So, in all the time I lived in New York, I never really took advantage of the Union Square farmers' market. Seasonal wasn't in my vocabulary before I moved to California, and vegetables weren't (and still aren't quite) my thing anyway, but now I appreciate so much more the things you can find.
Now that I pay a lot more attention to my food and where it comes from, to the incredible variety of things out there, I find myself in love with the idea that when I walk through an East Coast market I can be surprised by things I haven't seen in West Coast markets. Like these garlic scapes--they look great, smell fabulous, never seen 'em before. What would I make with those? Hmmmm...
The sour cherries -- I had forgotten all about sour cherries because I never see them in SF, even when it's the right season. Maybe no one out there grows them, but they are fantastically succulent and tangy. Suddenly I wish I had a few more days to come up with some menus...
On this particular day however, I met up with Ms. Food Snoot, who moved last year to Pennsylvania. She took a train in though and we planned ourselves an elegant little lunch at Gotham Bar and Grill.
The Gotham has been there for years, and I've walked past it ever since it first opened in 1984, because it's right next to one of my favorite little movie theaters, where my Dad and I used go to watch offbeat foreign films and old revivals. It used to be an antique store, and when it was redone to house Alfred Portale's uber-trendy "Nice Height, Good Color" cuisine, we avoided it, because the crowd that frequented it was a little too hip for us.
Now, of course, I scan that menu and think "Seared Foie Gras with Kumquats and Candied Fennel in a Blood Orange-Lavender Reduction... mmmm, nice...." After all these years, have I become one of those tiresome uber-trenders? I refrain from asking Ms. Food Snoot, because I fear the answer will be, "Well, of course you're a food snob."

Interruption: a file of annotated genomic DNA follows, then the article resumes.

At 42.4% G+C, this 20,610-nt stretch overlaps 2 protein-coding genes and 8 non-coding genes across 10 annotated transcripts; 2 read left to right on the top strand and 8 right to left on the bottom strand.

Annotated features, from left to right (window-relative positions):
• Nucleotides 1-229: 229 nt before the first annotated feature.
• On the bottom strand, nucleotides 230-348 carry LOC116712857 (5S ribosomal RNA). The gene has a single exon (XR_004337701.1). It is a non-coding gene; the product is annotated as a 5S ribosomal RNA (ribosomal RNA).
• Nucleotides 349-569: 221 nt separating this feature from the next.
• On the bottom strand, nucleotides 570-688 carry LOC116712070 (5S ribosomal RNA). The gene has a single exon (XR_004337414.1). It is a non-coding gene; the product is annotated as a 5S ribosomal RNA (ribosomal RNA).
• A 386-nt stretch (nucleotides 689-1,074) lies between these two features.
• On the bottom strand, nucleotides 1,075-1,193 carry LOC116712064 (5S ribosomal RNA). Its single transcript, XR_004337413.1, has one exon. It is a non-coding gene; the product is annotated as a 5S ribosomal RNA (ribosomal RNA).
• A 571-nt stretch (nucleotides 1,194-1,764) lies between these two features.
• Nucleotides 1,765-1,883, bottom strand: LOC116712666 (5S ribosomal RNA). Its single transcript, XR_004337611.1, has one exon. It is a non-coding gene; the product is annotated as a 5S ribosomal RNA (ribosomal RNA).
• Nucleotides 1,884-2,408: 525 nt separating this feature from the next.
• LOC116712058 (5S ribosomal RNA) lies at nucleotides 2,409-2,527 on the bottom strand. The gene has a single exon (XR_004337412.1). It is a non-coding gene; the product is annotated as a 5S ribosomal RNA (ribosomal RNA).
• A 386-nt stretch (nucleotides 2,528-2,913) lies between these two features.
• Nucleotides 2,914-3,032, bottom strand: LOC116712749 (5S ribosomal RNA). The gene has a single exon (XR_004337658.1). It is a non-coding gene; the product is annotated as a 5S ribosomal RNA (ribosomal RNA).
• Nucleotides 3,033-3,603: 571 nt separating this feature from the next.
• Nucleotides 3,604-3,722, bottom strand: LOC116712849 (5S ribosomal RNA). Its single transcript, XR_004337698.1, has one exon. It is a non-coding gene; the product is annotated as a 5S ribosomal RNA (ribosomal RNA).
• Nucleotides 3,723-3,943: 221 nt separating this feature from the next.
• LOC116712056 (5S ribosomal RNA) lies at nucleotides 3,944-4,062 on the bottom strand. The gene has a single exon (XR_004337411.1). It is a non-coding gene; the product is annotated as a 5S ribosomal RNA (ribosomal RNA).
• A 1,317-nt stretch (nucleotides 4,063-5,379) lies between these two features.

We had already made the reservations when I saw Portale guest-judging on my favorite guilty pleasure, "Top Chef: Miami." He seemed pretty straightforward and sensible, but then there was that lurking architectural, "stack-em-high" reputation too, so I was curious as to exactly what kind of food he'd put out.
When I go into high end New York restaurants these days, I notice much more of that fine-dining stuffiness, probably because we tend to hang out in more relaxed places in San Francisco. Cafe des Artistes, for instance, is an extremely beautiful setting and very Old World elegant, but as nice as the food is, I don't feel that it warrants prices. When I took my Dad there for his birthday we spent a good $200 for two people after wine, tax and tip. It was okay, scallops maybe a bit overdone, maybe a little pedestrian, though solid. But for that much, we could get a phenomenal meal at Quince in San Francisco that would be adventurous and yet refined--gorgeously executed, and yet totally satisfying. Plus, I don't feel like I'm paying a Pretension Fee.
Gotham however, is much more in the mold of the relaxed, unpretentious, warmly hospitable vein. It was one of the most impressive and genuinely enjoyable meals at that level that I've had in recent years in NY.
My starter of marinated shiitake mushrooms under that cloud of frisee (dressed beautifully with I don't know what) was melt in your mouth--I've never had shiitakes so tender. Ms. Food Snoot, for her part, was in heaven with her seared foie gras (pictured above).
For my next course, I had a toothsome Maine Lobster risotto, with beautiful broth and vegetables that I wondered if he picked up at the Union Square market.
I think I've finally found my favorite restaurant in New York...